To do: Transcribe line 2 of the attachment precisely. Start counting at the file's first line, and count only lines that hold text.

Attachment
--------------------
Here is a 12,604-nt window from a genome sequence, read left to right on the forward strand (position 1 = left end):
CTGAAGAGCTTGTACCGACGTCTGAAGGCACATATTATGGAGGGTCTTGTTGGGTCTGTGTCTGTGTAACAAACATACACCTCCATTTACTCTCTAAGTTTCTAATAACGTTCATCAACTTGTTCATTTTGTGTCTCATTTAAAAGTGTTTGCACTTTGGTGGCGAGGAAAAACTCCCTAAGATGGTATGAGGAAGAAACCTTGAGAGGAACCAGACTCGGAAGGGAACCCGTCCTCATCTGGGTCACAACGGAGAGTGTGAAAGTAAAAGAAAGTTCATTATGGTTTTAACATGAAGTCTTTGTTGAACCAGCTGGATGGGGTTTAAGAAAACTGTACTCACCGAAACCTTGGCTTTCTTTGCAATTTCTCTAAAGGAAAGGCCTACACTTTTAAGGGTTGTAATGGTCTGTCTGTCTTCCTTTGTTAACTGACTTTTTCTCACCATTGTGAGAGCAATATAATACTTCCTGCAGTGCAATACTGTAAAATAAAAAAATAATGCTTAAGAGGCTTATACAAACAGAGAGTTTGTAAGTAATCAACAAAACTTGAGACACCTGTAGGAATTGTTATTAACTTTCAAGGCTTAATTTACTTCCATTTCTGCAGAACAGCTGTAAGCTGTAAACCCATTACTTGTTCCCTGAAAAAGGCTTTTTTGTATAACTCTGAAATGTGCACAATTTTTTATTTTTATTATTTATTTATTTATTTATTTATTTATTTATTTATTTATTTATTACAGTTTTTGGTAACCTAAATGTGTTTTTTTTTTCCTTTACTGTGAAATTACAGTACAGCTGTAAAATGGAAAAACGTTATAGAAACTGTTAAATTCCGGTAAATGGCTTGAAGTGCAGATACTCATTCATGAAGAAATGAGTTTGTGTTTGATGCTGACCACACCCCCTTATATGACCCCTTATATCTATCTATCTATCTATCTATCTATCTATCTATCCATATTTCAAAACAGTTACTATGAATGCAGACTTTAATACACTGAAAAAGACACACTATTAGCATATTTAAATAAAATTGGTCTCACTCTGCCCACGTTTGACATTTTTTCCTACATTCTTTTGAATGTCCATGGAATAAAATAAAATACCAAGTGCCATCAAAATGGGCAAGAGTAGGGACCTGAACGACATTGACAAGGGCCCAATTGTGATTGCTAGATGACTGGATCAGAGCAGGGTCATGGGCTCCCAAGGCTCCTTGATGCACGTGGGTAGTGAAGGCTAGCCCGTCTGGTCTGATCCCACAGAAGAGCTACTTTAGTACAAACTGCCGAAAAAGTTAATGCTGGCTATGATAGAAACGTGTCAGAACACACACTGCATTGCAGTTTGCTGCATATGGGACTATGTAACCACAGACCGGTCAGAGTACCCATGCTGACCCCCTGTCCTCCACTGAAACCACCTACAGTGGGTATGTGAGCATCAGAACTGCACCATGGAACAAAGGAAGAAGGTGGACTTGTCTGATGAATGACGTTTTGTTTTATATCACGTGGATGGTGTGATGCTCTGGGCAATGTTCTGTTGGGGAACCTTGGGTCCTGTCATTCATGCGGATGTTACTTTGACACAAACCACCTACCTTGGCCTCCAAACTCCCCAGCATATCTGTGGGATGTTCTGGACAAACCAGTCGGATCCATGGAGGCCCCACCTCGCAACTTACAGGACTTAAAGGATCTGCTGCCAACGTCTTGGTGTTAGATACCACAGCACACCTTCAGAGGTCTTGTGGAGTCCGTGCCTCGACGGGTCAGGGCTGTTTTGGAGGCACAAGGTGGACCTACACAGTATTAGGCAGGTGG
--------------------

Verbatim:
CTGAAGAGCTTGTACCGACGTCTGAAGGCACATATTATGGAGGGTCTTGTTGGGTCTGTGTCTGTGTAACAAACATACACCTCCATTTACTCTCTAAGTTTCTAATAACGTTCATCAACTTGTTCATTTTGTGTCTCATTTAAAAGTGTTTGCACTTTGGTGGCGAGGAAAAACTCCCTAAGATGGTATGAGGAAGAAACCTTGAGAGGAACCAGACTCGGAAGGGAACCCGTCCTCATCTGGGTCACAACGGAGAGTGTGAAAGTAAAAGAAAGTTCATTATGGTTTTAACATGAAGTCTTTGTTGAACCAGCTGGATGGGGTTTAAGAAAACTGTACTCACCGAAACCTTGGCTTTCTTTGCAATTTCTCTAAAGGAAAGGCCTACACTTTTAAGGGTTGTAATGGTCTGTCTGTCTTCCTTTGTTAACTGACTTTTTCTCACCATTGTGAGAGCAATATAATACTTCCTGCAGTGCAATACTGTAAAATAAAAAAATAATGCTTAAGAGGCTTATACAAACAGAGAGTTTGTAAGTAATCAACAAAACTTGAGACACCTGTAGGAATTGTTATTAACTTTCAAGGCTTAATTTACTTCCATTTCTGCAGAACAGCTGTAAGCTGTAAACCCATTACTTGTTCCCTGAAAAAGGCTTTTTTGTATAACTCTGAAATGTGCACAATTTTTTATTTTTATTATTTATTTATTTATTTATTTATTTATTTATTTATTTATTTATTACAGTTTTTGGTAACCTAAATGTGTTTTTTTTTTCCTTTACTGTGAAATTACAGTACAGCTGTAAAATGGAAAAACGTTATAGAAACTGTTAAATTCCGGTAAATGGCTTGAAGTGCAGATACTCATTCATGAAGAAATGAGTTTGTGTTTGATGCTGACCACACCCCCTTATATGACCCCTTATATCTATCTATCTATCTATCTATCTATCTATCTATCCATATTTCAAAACAGTTACTATGAATGCAGACTTTAATACACTGAAAAAGACACACTATTAGCATATTTAAATAAAATTGGTCTCACTCTGCCCACGTTTGACATTTTTTCCTACATTCTTTTGAATGTCCATGGAATAAAATAAAATACCAAGTGCCATCAAAATGGGCAAGAGTAGGGACCTGAACGACATTGACAAGGGCCCAATTGTGATTGCTAGATGACTGGATCAGAGCAGGGTCATGGGCTCCCAAGGCTCCTTGATGCACGTGGGTAGTGAAGGCTAGCCCGTCTGGTCTGATCCCACAGAAGAGCTACTTTAGTACAAACTGCCGAAAAAGTTAATGCTGGCTATGATAGAAACGTGTCAGAACACACACTGCATTGCAGTTTGCTGCATATGGGACTATGTAACCACAGACCGGTCAGAGTACCCATGCTGACCCCCTGTCCTCCACTGAAACCACCTACAGTGGGTATGTGAGCATCAGAACTGCACCATGGAACAAAGGAAGAAGGTGGACTTGTCTGATGAATGACGTTTTGTTTTATATCACGTGGATGGTGTGATGCTCTGGGCAATGTTCTGTTGGGGAACCTTGGGTCCTGTCATTCATGCGGATGTTACTTTGACACAAACCACCTACCTTGGCCTCCAAACTCCCCAGCATATCTGTGGGATGTTCTGGACAAACCAGTCGGATCCATGGAGGCCCCACCTCGCAACTTACAGGACTTAAAGGATCTGCTGCCAACGTCTTGGTGTTAGATACCACAGCACACCTTCAGAGGTCTTGTGGAGTCCGTGCCTCGACGGGTCAGGGCTGTTTTGGAGGCACAAGGTGGACCTACACAGTATTAGGCAGGTGG